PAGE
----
Day Thread of Nannerl Mozart

In a letter written in 1764, Leopold Mozart wrote that his child “plays the most difficult works that we have… with incredible precision and so excellently” and “only 12 years old, is one of the most skilful players in Europe”.

He was not referring to his son, Wolfgang Amadeus Mozart, but to his daughter, Maria Anna Mozart, known by the nickname Nannerl. Born in 1751, Nannerl began to receive music lessons from her father (who was himself a respected composer) at age seven. Her little brother Wolfgang, only three years old, worshipped his older sister, and when their father began her musical instruction, Wolfgang insisted on receiving lessons as well.

Both children took to this instruction remarkably quickly, and just a few years later Leopold took them on a performing tour, playing the harpsichord and clavichord for aristocrats across Europe, and they became a sensation as musical prodigies. They played pieces by the well-known composers of their day and compositions by the precocious young Wolfgang, as well as performing their own improvisations at the keyboard. Leopold wrote of his daughter that “her perfect insight into harmony and modulations when she improvises is so successful that you would be astounded.”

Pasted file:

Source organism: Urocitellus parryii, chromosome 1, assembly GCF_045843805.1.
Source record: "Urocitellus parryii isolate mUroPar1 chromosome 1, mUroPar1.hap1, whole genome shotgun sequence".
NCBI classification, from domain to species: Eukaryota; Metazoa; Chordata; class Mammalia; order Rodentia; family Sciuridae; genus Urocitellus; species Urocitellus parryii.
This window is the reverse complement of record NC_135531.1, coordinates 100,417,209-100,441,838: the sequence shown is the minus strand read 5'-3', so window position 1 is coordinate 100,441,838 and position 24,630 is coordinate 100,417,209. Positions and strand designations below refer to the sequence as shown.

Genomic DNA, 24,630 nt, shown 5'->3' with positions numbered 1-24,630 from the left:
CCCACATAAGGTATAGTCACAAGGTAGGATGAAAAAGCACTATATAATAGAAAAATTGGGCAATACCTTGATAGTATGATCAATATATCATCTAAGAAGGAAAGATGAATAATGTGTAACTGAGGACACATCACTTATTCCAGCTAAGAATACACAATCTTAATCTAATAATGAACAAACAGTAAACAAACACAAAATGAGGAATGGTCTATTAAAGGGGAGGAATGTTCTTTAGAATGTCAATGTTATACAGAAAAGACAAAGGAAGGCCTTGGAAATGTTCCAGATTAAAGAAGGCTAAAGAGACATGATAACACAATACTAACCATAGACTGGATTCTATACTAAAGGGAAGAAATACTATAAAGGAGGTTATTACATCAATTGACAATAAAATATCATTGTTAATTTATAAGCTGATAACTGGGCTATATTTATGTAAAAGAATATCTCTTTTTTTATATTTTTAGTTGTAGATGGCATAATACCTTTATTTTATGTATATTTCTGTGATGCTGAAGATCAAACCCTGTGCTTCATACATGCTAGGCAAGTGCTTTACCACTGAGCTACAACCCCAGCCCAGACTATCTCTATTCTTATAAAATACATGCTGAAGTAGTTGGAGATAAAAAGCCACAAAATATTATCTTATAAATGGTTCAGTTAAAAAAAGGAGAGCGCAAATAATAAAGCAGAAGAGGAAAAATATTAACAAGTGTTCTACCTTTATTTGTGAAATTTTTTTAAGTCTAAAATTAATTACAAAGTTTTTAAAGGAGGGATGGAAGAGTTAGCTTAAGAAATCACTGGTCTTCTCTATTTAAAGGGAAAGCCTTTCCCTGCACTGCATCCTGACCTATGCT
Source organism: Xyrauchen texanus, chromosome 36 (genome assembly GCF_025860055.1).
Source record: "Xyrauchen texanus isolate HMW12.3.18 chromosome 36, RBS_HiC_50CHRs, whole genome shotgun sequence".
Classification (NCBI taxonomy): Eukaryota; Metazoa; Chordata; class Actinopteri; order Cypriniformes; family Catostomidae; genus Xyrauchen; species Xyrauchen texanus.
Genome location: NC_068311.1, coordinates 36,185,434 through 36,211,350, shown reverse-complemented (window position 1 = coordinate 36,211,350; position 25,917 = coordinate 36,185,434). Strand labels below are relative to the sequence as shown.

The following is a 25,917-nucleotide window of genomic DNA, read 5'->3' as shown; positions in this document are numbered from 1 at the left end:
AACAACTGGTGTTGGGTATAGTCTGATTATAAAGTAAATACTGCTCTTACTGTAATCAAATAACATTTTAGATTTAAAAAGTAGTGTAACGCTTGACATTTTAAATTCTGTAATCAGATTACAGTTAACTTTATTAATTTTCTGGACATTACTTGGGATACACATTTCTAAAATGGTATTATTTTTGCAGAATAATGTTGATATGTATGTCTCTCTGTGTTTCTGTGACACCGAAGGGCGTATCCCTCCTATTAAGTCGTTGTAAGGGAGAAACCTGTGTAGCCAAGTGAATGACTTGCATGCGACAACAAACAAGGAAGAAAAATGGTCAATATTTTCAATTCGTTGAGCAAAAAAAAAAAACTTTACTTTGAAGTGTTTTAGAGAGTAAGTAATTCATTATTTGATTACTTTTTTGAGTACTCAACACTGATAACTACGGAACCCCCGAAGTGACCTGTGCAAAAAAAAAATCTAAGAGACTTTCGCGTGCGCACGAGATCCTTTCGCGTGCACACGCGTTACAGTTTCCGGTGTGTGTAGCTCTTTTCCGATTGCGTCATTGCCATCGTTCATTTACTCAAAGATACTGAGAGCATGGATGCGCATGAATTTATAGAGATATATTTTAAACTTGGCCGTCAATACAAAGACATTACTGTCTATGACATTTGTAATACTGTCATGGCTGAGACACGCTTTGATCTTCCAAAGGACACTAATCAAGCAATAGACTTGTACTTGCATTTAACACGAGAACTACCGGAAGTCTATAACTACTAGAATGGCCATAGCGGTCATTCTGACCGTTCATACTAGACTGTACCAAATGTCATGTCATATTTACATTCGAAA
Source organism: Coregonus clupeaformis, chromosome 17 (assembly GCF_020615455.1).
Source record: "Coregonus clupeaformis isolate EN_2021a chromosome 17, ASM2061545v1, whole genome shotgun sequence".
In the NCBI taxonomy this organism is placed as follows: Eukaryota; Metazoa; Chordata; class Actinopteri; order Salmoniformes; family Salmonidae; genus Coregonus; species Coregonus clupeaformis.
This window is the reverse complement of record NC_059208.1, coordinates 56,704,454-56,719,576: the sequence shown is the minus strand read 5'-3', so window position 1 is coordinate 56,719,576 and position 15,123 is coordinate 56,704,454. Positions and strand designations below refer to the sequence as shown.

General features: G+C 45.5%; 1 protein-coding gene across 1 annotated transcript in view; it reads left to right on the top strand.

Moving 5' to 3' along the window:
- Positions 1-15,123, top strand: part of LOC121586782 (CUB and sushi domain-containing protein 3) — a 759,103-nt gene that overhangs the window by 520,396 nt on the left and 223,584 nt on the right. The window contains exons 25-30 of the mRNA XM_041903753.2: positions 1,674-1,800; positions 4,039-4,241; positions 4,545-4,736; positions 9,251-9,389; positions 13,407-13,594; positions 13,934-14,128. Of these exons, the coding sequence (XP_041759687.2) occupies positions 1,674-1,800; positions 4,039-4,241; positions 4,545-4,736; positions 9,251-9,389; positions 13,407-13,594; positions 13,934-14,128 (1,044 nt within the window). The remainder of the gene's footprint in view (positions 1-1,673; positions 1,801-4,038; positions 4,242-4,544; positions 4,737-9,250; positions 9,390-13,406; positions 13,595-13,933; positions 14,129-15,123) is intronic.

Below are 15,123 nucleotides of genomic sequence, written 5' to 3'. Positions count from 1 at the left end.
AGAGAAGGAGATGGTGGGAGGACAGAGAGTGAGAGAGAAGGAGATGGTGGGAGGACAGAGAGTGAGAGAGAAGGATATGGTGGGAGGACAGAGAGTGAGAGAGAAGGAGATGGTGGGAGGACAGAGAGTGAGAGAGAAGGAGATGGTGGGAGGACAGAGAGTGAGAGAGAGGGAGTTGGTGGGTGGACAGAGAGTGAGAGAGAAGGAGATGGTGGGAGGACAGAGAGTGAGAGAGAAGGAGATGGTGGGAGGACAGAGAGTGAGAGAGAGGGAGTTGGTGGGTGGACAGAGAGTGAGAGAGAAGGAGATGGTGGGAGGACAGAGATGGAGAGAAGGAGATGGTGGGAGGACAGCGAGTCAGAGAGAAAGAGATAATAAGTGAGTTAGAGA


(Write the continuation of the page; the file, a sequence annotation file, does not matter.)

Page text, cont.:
Wolfgang and Nannerl were very close as children. They invented a secret language and imagined a realm called the Kingdom of Back that they ruled as King and Queen. Many of Wolfgang’s earliest compositions were notated for him by his sister, for the younger Mozart began composing even before he could write.

Alas, Nannerl was born into a society that expected her to be a wife and mother, not a musician. Unlike her brother, who sometimes defied their father’s wishes, she was an obedient daughter, and when she turned eighteen she retired from touring. She eventually married a magistrate, but she continued to play the piano and gave private lessons for much of her life. Her brother wrote some piano music specifically for her and continued for many years to send her copies of his piano concerti.

We know that Nannerl composed music, for there is a letter from Wolfgang praising one of her compositions, but none have survived. In lieu of one of her own compositions, here is a piece that Wolfgang wrote for her to perform, the Prelude and Fugue in C, K. 394.